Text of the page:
By adding the hotel and making the casino more of a regional draw, how does that change your marketing strategy? How do you approach advertising to new markets? 

It’ll not necessarily change it, it will augment it. We’ll still be focused on our core customer in the primary market, but having these additional entertainment options provides another reason for folks to travel here. One of the things that we’re building … is a 250-room, four-diamond hotel, spa and a multipurpose aquadome. This aquadome is going to be a very unique feature. I believe 100 percent it’ll be a must-see feature. It’ll be a resort pool by the day and a performance complex at night, 80 degrees year-round — a nice little staycation type of entertainment experience. We’ll be able to hold concerts in there as well.

To your point, when we have ‘X, Y, Z act’ appearing in the aquadome, that will be an attraction for folks from Indianapolis, Chicago, Detroit and Cleveland, where they can experience the weekend here, stay at the hotel, see the concert, have dinner at night and so forth. We’re very excited about the potential opportunity for this. And to market that requires a different initiative from an advertising standpoint, being in markets that we currently don’t advertise in. It doesn’t make a whole lot of sense for us to advertise in Milwaukee or Chicago if we can’t really host folks on property.

 

Last year, the tribe bought the naming rights to the GLC Live at 20 Monroe concert and entertainment venue in downtown Grand Rapids. Does that give you any additional marketing opportunities that you would look to leverage with the new venues at the casino property? 

That’ll be a different type of venue than what we are looking to provide here (at the casino). We have the naming rights there. Control and decisions in terms of who goes in there are a little bit different than when you own the property, like we’re going to have here. Given our business model, we look at that (casino) guest in a much more holistic view in terms of everything else that we can provide for them. So, having the hotel, different dining options and so forth, that plays into our ability to not only attract that entertainment to stay here, but puts us in a different position than somebody else that doesn’t have those other revenue opportunities to pull off of.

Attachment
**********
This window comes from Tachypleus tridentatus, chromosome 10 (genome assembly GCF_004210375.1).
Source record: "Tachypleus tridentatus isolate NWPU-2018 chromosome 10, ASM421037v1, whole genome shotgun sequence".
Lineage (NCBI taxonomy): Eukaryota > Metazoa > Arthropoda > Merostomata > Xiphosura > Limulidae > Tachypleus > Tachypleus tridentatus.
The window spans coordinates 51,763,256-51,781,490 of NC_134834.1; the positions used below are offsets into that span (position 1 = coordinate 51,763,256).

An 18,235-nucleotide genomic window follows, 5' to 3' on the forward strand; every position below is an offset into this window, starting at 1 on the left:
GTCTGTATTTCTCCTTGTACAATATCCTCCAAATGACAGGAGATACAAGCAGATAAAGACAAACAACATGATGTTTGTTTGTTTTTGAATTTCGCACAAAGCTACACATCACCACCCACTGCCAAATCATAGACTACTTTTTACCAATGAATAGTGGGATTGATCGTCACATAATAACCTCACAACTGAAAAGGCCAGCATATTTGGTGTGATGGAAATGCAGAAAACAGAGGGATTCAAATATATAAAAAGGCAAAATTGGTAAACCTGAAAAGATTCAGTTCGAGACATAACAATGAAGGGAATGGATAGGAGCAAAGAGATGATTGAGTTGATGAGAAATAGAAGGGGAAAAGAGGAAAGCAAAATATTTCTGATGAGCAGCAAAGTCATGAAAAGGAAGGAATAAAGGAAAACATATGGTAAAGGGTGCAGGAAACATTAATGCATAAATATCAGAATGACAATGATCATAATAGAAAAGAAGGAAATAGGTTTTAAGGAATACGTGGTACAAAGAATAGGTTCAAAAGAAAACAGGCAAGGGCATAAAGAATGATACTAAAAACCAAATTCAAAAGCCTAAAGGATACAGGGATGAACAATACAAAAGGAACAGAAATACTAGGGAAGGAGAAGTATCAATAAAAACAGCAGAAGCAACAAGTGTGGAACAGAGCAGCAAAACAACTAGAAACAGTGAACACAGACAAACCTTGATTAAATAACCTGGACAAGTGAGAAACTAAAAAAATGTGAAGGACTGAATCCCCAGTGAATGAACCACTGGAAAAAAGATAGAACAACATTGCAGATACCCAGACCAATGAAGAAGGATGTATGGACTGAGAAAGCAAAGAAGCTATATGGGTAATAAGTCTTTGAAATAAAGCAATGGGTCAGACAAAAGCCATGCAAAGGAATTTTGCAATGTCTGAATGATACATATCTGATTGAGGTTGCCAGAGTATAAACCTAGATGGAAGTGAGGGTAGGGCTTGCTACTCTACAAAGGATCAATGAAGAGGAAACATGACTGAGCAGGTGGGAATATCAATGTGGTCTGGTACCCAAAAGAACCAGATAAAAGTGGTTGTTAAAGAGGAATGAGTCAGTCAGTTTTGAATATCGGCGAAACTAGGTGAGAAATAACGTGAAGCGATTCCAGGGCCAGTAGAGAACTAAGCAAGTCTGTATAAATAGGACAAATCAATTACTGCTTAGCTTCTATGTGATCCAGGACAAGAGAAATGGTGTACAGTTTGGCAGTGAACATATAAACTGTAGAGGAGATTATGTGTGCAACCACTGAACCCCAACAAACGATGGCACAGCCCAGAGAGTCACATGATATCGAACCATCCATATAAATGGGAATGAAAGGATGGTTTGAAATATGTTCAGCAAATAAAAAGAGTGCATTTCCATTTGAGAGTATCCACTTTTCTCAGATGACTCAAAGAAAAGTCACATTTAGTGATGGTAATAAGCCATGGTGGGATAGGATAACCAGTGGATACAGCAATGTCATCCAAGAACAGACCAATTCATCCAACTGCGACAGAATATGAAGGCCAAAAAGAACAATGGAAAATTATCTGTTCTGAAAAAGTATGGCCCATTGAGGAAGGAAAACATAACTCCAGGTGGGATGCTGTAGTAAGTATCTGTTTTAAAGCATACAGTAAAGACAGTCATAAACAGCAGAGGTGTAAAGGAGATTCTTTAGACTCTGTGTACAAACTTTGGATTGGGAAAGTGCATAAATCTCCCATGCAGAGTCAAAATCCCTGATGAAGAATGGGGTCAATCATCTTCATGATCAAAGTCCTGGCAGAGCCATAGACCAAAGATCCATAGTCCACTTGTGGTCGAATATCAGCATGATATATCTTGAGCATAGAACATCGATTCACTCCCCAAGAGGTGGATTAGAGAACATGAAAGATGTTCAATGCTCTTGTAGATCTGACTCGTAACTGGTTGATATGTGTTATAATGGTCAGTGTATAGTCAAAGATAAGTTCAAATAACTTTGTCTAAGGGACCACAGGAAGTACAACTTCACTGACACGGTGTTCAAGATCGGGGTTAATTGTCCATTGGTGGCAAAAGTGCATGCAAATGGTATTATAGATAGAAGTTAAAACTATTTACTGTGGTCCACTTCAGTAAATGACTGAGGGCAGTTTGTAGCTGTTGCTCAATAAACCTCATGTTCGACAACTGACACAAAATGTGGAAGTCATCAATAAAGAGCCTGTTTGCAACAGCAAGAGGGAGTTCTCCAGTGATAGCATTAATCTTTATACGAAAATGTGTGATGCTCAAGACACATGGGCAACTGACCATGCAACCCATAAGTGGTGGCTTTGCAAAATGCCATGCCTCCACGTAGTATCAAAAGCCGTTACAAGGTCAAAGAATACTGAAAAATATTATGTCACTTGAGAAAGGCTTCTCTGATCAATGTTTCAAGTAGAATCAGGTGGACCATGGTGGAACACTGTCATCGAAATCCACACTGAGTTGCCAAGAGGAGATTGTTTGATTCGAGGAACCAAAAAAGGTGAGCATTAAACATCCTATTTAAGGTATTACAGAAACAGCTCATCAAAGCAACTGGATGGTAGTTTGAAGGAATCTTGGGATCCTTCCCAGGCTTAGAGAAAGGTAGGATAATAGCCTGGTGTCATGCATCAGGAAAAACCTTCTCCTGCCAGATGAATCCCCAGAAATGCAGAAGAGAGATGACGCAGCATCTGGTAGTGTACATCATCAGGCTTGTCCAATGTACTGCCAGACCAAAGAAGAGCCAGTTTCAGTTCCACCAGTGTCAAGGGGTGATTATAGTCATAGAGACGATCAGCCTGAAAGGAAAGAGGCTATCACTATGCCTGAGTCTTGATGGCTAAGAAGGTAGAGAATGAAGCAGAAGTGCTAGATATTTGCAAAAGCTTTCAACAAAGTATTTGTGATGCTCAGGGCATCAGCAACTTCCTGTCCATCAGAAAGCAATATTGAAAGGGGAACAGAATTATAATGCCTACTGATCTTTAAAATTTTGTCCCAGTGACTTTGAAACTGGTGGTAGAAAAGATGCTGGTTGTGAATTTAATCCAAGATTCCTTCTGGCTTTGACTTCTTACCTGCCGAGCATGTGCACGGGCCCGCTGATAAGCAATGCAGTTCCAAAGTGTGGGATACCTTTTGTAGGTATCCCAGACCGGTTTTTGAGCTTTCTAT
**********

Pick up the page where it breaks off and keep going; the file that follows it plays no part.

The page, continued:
Given all the initiatives you have planned at Gun Lake Casino and recent headlines about some tribal gaming enterprises struggling to staff at appropriate levels, do you worry about finding a sufficient workforce even though you’ve recently increased pay and benefits for employees? How do you get around that talent pinch point so many industries are dealing with right now? 

That’s something that we continue to study all the time, even before COVID. We’re always looking to strive to be the employer of choice. It’s creating the right culture, the right compensation packages, the right benefit packages and so on. We continue to monitor what’s being offered elsewhere and strive to either meet or exceed those offerings. 

Our growth also is part of the attraction, of sorts, in the sense that as we continue to grow and evolve, you can grow with us. … I think that’s another thing that we have going for us. We’re very much on the upswing in our trajectory of growing not only this property, but other things that the tribe has planned in this area.

 

The past few years have been an unprecedented time for the Gun Lake Casino with the growth, but also dealing with a pandemic where you had to close for an extended period of time. How does leading through that kind of period of change and uncertainty affect your leadership philosophy?

It was a very dynamic time, very fast paced, constantly changing and evolving. But we always try to put people first at this property, team members and guests, and that was one thing that is unchanged. I think if you have that kind of concern and focus, it sets the foundation for the other decisions you make as a result of that. If that’s the cornerstone that we were working off of, it was how do we continue to carry that philosophy forward. Leadership is a broad term, but the same principles apply, whether it’s a crisis or it’s a celebration.

We’re just really excited for the next expansion in the future. There’s a lot of things planned in this area and this is the first of many. The tribe is going to be sitting in a great place 20 years from now, (given their) very thoughtful approach to long-term planning and their future. It’ll be a controlled growth, but it’ll be very thoughtful and strategic for the best interest of the tribe in the long run.

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About The Author
Joe Boomgaard
Managing Editor
Joe Boomgaard is the founding managing editor of Tribal Business News and is based in Grand Rapids, Mich., where he also serves as editor of MiBiz, a regional business publication. Boomgaard has reported on non-gaming economic development in Indian Country for the last 15 years and oversees the newsroom for Tribal Business News. He also contributes reporting on tribal economic development activities, Alaska Native corporations and federal contracting.